Thomas Kennedy
Maryland Legislator Who Made A Difference

Thomas Kennedy was born in Paisley, Scotland in 1776. He sailed for Georgetown in 1795 and, according to tradition, the first person he met when he left the ship was his brother Matthew, who had come down with the rest of the townspeople to watch the ship arrive.

In 1802, Kennedy married Rosamond Thomas from Frederick and signed a lease for mill land on the Conococheague. Two years later, he obtained a lot and probably built a home for himself and his family in the village of Williamsport.

Kennedy was first elected to the House of Delegates in 1817, representing Hagerstown. From the very beginning of his legislative career, he was interested in religious freedom. Because of this interest, he was, in 1818, placed on a committee in the House that was to consider religious freedom .

At the time, there were only about 150 Jews in Maryland. Thomas Kennedy had never even met one, but he was outraged by the injustice of excluding an entire group of people because of their religious beliefs.

In 1825, Kennedy ran for the House of Delegates and was elected. By this time, public and press opinion in the state had turned in favor of the measure and in 1826, the bill became law. A few months later, two Jews were elected to the Baltimore City Council.

Having fully accomplished what he had set out to do some eight years earlier, Thomas Kennedy returned to Hagerstown where he put his long interest in writing to use by establishing the Hagerstown Mail. His fellow citizens again prevailed upon him to represent them in the General Assembly, and he was elected to the State Senate to serve out the term of a member who had died. He sat in the Senate from 1826 to 1831 but found that he preferred the Lower House and returned to that body in the next election.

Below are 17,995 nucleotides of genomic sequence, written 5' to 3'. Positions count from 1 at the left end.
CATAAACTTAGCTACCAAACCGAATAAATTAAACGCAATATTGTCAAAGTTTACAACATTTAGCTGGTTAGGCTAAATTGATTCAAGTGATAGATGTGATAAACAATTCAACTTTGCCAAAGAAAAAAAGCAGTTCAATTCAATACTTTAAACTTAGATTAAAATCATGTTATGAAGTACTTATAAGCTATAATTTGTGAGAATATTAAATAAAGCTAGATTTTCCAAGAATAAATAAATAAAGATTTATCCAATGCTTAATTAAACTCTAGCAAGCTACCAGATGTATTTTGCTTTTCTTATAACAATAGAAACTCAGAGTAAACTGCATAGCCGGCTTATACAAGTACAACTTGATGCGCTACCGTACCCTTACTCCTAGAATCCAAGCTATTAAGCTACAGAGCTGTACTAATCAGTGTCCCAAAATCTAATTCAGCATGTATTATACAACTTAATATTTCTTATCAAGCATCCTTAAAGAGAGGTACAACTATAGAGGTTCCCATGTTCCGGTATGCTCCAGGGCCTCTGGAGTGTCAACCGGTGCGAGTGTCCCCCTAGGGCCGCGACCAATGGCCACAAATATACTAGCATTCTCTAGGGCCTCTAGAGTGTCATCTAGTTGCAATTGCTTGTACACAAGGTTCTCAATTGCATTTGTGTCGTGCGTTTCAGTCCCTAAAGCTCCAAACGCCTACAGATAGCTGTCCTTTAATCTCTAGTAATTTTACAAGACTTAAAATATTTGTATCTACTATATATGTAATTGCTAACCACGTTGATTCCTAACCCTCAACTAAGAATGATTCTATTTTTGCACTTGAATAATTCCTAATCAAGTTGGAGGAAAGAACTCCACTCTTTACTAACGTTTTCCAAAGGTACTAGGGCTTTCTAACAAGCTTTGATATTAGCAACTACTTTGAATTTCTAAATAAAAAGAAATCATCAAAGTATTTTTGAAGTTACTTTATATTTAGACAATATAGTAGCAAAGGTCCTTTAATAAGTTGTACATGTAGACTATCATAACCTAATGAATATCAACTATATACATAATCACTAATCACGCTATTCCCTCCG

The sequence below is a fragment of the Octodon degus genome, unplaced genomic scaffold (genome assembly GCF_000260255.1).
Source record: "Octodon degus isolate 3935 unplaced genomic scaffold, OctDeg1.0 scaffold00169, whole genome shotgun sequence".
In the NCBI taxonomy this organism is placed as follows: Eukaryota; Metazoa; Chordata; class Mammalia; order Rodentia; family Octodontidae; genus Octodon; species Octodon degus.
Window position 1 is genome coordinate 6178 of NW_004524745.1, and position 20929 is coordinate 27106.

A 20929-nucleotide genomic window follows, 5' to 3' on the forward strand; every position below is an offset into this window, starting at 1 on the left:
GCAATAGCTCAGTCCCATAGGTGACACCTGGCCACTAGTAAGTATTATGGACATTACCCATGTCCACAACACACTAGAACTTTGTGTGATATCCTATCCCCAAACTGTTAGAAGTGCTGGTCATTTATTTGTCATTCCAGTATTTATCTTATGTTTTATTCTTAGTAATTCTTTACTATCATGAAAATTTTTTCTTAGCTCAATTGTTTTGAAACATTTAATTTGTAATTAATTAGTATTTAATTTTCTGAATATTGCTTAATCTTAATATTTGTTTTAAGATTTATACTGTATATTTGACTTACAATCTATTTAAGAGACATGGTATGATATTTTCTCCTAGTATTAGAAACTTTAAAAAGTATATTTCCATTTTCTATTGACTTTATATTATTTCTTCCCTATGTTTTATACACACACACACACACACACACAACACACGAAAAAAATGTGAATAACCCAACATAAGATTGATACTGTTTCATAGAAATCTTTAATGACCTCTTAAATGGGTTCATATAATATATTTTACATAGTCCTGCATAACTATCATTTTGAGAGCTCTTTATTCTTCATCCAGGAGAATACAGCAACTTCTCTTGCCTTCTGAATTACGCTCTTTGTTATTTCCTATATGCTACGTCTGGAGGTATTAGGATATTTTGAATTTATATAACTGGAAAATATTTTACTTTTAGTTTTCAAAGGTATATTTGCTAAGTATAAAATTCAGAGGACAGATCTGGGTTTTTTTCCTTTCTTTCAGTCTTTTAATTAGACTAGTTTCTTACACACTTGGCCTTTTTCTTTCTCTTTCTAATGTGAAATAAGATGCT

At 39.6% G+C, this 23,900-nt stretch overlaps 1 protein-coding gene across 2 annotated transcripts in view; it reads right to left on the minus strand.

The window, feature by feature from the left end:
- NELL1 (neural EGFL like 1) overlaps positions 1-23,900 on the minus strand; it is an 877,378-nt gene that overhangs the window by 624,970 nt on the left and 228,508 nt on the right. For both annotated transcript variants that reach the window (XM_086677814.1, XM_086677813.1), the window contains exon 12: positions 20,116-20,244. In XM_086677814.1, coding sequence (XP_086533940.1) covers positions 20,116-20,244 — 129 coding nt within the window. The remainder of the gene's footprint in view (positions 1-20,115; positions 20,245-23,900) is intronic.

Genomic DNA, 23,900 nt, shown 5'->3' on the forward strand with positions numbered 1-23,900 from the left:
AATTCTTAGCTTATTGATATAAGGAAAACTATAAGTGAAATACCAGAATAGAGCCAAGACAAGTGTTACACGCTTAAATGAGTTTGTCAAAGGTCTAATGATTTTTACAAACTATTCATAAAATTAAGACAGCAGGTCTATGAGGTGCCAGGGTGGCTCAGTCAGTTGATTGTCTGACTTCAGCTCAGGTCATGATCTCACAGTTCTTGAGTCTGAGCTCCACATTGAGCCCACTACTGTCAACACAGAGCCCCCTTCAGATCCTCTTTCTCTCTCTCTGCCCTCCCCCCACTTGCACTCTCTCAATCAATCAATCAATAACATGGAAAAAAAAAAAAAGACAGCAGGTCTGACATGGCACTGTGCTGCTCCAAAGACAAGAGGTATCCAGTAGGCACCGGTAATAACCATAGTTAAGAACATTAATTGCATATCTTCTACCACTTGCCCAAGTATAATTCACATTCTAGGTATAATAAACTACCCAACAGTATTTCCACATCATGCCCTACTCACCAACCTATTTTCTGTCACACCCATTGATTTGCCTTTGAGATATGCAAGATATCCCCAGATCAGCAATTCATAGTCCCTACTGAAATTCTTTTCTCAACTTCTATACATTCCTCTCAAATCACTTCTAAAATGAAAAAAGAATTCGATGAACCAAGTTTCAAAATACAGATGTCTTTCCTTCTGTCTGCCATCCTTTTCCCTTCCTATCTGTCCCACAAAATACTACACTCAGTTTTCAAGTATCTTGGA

An epidemic of Asiatic cholera claimed the life of Thomas Kennedy in October 1832.

The bill that Thomas Kennedy helped to pass in 1826 extended political rights to Jews, but it still required that an officeholder profess belief in a "future state of rewards and punishments." This requirement was retained in the Maryland Constitution of 1851 and was not dropped until the present Maryland Constitution was adopted in 1867.

One who loved his fellow man. Inscription on Thomas Kennedy's burial monument, Hagerstown, Maryland. The monument was erected in 1918 by a few Jewish citizens in recognition of services rendered by Thomas Kennedy in the Md. Legislature of 1818.

Written The Maryland State Archives for the State House Trust

© Copyright October 16, 1997, Office of the Secretary of State.
Last Modified September 16, 2003.